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Paramount // PG-13 // November 11, 2016
List Price: Unknown [Buy now and save at Fandango]

Review by Oktay Ege Kozak | posted November 9, 2016 | E-mail the Author

Arrival is nothing short of a cinematic miracle: A big budget mainstream Hollywood release with the passion and creativity of a plucky little indie. An adult story that doesn't rely on easy and manipulative action set pieces and eye candy special effects, but instead opts to ask some hard questions about how us humans relate to the universe, to time, and ultimately, to ourselves. A hard science fiction opus that, like the best examples of the genre, uses seemingly clinical and dry science to dig deep into our existential connection to time and space. Who knew that the most human story of the year would come out of a movie about aliens?

If you've seen the trailers, you might have been intrigued by the story's unique approach to yet another alien contact premise, showing it from the point of view of a linguist who struggles to communicate with the mysterious creatures. That's an intriguing jumping off point, to be sure, but Arrival proves itself to be much more than the tiny crumbs that the film's marketing brilliantly threw at us. The way that screenwriter Eric Heisserer adapts Ted Chiang's short story titled "Story of Your Life", gradually turning an epic global alien invasion story into a deeply personal yet universally potent study on the resilience of the human spirit as it relates to the choices we make as we handle our limited time in this world, is nothing short of revolutionary.

I won't give you any plot details other than what you already got from the film's marketing, which basically gives you the tip of the iceberg as far as the many incredibly well-established and awe-inspiring twists the story gradually doles out are concerned. Expert linguist Louise Banks (Amy Adams) is called in by the US government to try to communicate with mysterious alien beings that landed 12 smooth, half egg-shaped spacecraft all across the world. As Louise and her scientist partner Ian (Jeremy Renner) struggle to figure out the aliens' motivation, a couple of other nations declare war on the creatures, forcing Louise and Ian to put their lives at risk as they struggle to get to the bottom of everything before an intergalactic war possibly wipes out most of humanity.

Even though I wasn't a big fan of some of his work, I've always known that director Denis Villeneuve would eventually construct a masterpiece. He's the kind of meticulous yet passionate filmmaker who brings a unique vision to every project, despite the many possible shortcomings of other elements (The screenplay for Prisoners, cough, cough). After striking it out of the park with Sicario, the excellent thriller about the corruption between the Mexican drug cartels and the DEA, he ups the ante with this modern science-fiction classic. He deftly creates a patient, languidly paced, yet tightly structured and always fascinating narrative.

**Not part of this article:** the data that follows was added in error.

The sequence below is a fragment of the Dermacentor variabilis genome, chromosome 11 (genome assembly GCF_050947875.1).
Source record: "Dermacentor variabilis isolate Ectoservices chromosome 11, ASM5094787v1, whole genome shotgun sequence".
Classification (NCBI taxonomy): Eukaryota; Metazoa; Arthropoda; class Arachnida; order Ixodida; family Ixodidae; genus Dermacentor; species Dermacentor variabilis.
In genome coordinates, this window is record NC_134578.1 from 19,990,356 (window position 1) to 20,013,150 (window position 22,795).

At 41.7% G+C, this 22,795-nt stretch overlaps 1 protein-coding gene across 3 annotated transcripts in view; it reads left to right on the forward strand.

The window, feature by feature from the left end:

Most Hollywood films about alien contact rushes through the excitement the characters feel about the first contact with intelligent life from space. After all, we have all those expensive action set piece to get to, where the humans and the aliens go tete-a-tete while entire cities go Boom!! Arrival revels in the awe and other overwhelming emotions that we might feel when confronted with alien life. The scenes that focus on simple contact, like a character touching the edges of the alien ship while being overcome with multiple strong emotions, are more exciting and exhilarating than a hundred alien invasion action extravaganzas. The minimalist design of the ship and the aliens, as well as Villeneuve's dedication to steer clear from easy and exploitative action scenes, allow us to focus on the core themes of the story. Even a gunfight sequence that organically makes perfect sense within the story is handled with quick cutaways and simple but effective use of sound.

I get the feeling that an important personal choice Louise makes near the end of the film will spark many conversations. On the surface, it seems like a simple, almost even maudlin, way to end the story. But it's also possible to look at that choice as a selfish or even a cruel one. Yet the true achievement of Arrival lies in the way that it can present such a human question from what appears on the surface to be a run off the mill Hollywood alien invasion movie in the first place. This is easily one of the best films of the year.

Oktay Ege Kozak is a film critic and screenwriter based in Portland, Oregon. He also writes for The Playlist, The Oregon Herald, and



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